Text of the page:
Personally, I would forgive you for not knowing about Unit 4 before now. Even after reading about the game on the Xbox Store, I wasn’t entirely sure what to expect from this indie title. The given description gives a long explanation covering various elements such as the plot, heroes, and gameplay. Boiling it down to the most important bits leaves us with an evil alien army going around and stealing sacred artifacts needed to hold their respective planets together. I also thought the line “ultimate old-school platforming mayhem” was interesting as it promises something I was sure to look out for once I booted it up. Near the bottom, I noticed a list of several other promises that I became more and more skeptical about as I read them, but more on them later.
“Give credit where it’s due” is one of my personal mantras that keeps me objective when I review games. To this end, I would like to mention that Unit 4 using four different and interchangeable heroes is interesting and has plenty of potential in my eyes. Each of these characters is visually different (build, details, and color) while also having unique powers. Our blue hero has the power to double jump and stick to walls and is the most plain looking character of the bunch. The much larger red hero can dash a short distance while damaging or pushing anything in his path (enemies or scenery). Next is the sly green hero with his grappling hook that can be used to either stick to surfaces or defeat enemies. Finally, we have the mysterious yellow hero that can turn into a ghost to do a variety of things from floating to possessing enemies.
How these powers are used in the gameplay varies greatly as much of the retro platforming can be addressed in several different ways. For example, a section may have multiple platforms to jump between and two ground enemies in the way. In this instance, the blue and yellow heroes could use their respective powers to pass by the danger, while red and green heroes may take out the danger with their powers before moving on. This kind of choice is wonderful and is the cornerstone of what makes this game appealing. Luckily, players will have several chances to use all the different powers through the retro style levels the game has to offer. Everything in Unit 4 feels like it was ripped out of a much older title while making jokes and references about several other titles.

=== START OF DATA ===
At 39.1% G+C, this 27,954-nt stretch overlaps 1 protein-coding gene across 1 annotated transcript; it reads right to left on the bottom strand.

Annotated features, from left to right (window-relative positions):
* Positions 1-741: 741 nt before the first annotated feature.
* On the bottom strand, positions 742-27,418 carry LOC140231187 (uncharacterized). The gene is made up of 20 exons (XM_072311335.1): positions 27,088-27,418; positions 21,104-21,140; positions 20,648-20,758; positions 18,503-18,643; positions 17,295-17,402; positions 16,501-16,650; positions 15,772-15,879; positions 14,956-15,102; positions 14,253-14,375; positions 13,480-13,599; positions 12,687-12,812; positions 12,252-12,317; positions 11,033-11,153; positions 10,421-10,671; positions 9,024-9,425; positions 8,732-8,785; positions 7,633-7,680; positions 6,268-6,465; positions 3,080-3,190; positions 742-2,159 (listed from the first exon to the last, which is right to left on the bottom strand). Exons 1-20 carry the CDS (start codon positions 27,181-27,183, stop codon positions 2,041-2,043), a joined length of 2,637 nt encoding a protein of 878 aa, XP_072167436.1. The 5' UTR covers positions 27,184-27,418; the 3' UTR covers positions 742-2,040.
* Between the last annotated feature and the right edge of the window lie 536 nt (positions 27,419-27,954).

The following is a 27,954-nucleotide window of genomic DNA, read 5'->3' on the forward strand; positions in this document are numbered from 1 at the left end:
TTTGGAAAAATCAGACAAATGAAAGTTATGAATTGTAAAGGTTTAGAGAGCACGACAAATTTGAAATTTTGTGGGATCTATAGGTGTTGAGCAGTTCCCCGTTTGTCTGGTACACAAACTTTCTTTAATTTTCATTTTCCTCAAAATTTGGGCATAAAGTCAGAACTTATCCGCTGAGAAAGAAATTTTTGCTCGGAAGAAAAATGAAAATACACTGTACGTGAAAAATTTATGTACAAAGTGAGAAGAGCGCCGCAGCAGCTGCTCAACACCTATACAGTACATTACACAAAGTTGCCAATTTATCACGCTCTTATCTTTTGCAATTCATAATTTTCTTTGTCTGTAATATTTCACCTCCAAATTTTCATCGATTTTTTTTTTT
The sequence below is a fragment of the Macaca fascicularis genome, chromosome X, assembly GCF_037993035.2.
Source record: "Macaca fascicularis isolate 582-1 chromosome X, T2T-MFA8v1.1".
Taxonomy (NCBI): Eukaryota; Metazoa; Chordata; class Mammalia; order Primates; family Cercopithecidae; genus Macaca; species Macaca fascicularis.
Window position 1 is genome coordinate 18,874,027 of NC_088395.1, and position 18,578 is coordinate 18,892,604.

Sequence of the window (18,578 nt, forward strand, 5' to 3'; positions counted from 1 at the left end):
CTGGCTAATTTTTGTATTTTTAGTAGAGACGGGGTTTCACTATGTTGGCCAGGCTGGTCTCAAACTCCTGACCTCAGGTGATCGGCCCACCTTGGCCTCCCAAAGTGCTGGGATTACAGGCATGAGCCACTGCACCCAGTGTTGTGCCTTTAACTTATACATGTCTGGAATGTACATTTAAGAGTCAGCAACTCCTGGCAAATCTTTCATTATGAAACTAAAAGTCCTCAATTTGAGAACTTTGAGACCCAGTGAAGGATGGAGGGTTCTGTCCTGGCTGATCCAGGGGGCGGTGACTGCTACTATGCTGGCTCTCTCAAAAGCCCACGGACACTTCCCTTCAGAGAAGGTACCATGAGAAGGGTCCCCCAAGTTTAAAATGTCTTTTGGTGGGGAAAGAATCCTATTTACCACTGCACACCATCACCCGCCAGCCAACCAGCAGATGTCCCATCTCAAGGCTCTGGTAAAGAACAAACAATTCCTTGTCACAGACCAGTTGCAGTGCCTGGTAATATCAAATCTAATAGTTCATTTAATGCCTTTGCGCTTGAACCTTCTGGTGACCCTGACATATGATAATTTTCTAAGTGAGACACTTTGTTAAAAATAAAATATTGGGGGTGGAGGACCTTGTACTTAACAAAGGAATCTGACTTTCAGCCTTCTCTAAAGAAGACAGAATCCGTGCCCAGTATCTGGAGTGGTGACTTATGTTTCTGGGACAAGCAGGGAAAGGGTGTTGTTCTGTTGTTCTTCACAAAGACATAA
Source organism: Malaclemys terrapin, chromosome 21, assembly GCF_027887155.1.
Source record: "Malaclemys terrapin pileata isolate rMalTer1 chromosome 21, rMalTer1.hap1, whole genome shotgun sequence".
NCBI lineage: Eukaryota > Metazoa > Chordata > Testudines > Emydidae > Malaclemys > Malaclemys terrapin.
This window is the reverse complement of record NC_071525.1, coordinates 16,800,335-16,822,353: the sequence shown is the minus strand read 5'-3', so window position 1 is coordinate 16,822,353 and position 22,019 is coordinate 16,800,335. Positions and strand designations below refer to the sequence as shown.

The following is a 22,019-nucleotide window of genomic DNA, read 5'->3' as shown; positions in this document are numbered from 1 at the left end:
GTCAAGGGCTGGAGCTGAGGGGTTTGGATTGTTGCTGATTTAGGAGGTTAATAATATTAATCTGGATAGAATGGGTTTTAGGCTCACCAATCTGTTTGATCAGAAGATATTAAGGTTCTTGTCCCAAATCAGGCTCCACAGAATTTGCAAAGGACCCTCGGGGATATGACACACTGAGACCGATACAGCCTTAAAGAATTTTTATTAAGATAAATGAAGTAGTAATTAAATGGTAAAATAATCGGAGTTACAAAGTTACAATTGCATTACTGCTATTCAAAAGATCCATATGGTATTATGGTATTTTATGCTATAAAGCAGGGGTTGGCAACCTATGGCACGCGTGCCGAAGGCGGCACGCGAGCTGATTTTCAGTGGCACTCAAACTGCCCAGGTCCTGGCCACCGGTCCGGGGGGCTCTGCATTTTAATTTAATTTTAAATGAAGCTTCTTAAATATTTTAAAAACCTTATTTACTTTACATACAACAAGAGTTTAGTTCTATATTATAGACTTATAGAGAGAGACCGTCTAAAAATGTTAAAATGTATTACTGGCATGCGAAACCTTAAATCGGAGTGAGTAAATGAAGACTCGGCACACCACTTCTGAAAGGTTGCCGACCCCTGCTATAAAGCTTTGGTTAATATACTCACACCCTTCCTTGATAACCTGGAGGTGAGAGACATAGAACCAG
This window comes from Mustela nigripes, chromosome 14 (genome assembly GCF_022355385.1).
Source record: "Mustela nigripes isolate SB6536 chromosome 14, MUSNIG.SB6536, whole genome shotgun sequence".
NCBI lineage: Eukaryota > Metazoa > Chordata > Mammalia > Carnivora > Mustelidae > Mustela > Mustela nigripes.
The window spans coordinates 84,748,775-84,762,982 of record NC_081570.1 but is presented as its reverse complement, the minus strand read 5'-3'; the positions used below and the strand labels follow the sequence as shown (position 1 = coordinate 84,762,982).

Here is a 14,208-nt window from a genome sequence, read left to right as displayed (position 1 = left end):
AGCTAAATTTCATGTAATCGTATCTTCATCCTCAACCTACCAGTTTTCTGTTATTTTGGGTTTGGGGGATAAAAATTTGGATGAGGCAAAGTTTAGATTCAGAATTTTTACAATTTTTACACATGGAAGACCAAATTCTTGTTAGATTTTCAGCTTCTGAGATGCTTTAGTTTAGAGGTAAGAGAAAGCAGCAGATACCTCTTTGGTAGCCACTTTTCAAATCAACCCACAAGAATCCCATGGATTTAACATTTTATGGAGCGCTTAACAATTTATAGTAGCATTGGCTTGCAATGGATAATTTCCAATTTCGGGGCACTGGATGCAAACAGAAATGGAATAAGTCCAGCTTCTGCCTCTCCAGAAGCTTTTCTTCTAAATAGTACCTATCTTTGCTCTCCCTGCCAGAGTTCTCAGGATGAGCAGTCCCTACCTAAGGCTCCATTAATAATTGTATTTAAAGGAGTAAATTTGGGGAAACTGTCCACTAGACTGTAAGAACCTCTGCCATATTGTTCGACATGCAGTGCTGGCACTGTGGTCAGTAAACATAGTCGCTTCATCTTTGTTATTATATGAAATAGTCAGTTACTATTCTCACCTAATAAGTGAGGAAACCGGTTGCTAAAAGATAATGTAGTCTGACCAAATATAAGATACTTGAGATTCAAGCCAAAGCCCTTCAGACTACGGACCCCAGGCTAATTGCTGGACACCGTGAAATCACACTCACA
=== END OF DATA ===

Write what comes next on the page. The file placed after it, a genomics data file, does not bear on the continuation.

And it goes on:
After futilely trying to ‘enable co-op’ in the game's first two levels, I was informed I was going about it the wrong way. Shortly after this revelation, I decided to try the levels I was having trouble on earlier. With a friend playing by my side, things went far better and I found myself laughing about our many deaths together. I still didn't find myself enjoying the game so much as the nonsense that my friend and I got into. Admittedly, with the co-op functioning, Unit 4 made for a much more engaging game. With that said, I still had some issues. Sticking to walls happens all the time, but dismounting usually lead to death. I found myself dashing through one enemy only to run into another once my dash had ended. I could barely aim the grappling hook since it picks up on the tiniest change on the stick. In fact, the yellow hero is the only one that didn’t disappoint me time and time again.
Since death is brought on by a single touch, making a mistake means starting from the last checkpoint (unless in co-op). These checkpoints are a godsend since it took me nearly twenty minutes to finish each level on my own. This is without any exploration (not that I saw much to explore besides other paths) as I was far too worried I would die and have to recomplete a section even more than I already had. This is made much less frustrating with a co-op partner (or three). Having long levels is totally fine when it feels fair and is fun to play. Unfortunately, I have to report that Unit 4 pulls some dirty tricks to keep players replaying portions of levels that should be simple. The best example I have of this was when I used the red hero to break a large ice block only to find out it had spikes underneath it, which killed me instantly. Besides moments like this, the main boss I encountered was simply a test of memory as it became too fast to beat with reflex. The fight wasn’t that hard (hit the weak spot three times), but remembering where to be and when was frustrating and fairly boring.
I don’t mean to sound so negative about this game, but I believe I know what the true problem is. While Unit 4 has the old-school looks and sound down, it also brings the issues these retro games had. I’m all for a difficult game, but it is only acceptable when the game is difficult because it requires skill, not because the player is asked to perform tasks on the analog stick instead of the D-pad. The inclusion of co-op is probably its one huge saving grace. Simply because of its addition, I was able to replay several levels having far more fun than I did the first time through. If it simply weren't for the boring boss and the obnoxious way the characters just barely fall to their death, I would be able to give the game an even higher score. I can see what Unit 4 wanted to be, but I have to say that it just barely misses the mark due to these issues.
Unit 4 (Reviewed on Xbox One)
This game is good, with a few negatives.
While Unit 4 has some really neat ideas, it barely misses the mark and will probably only attract nostalgia from diehard retro fans. In its current state, all the polish in the world wouldn't address the key issues I have with this title. To put it simply, this game's co-op isn't a big enough change from the retro titles it draws inspiration from.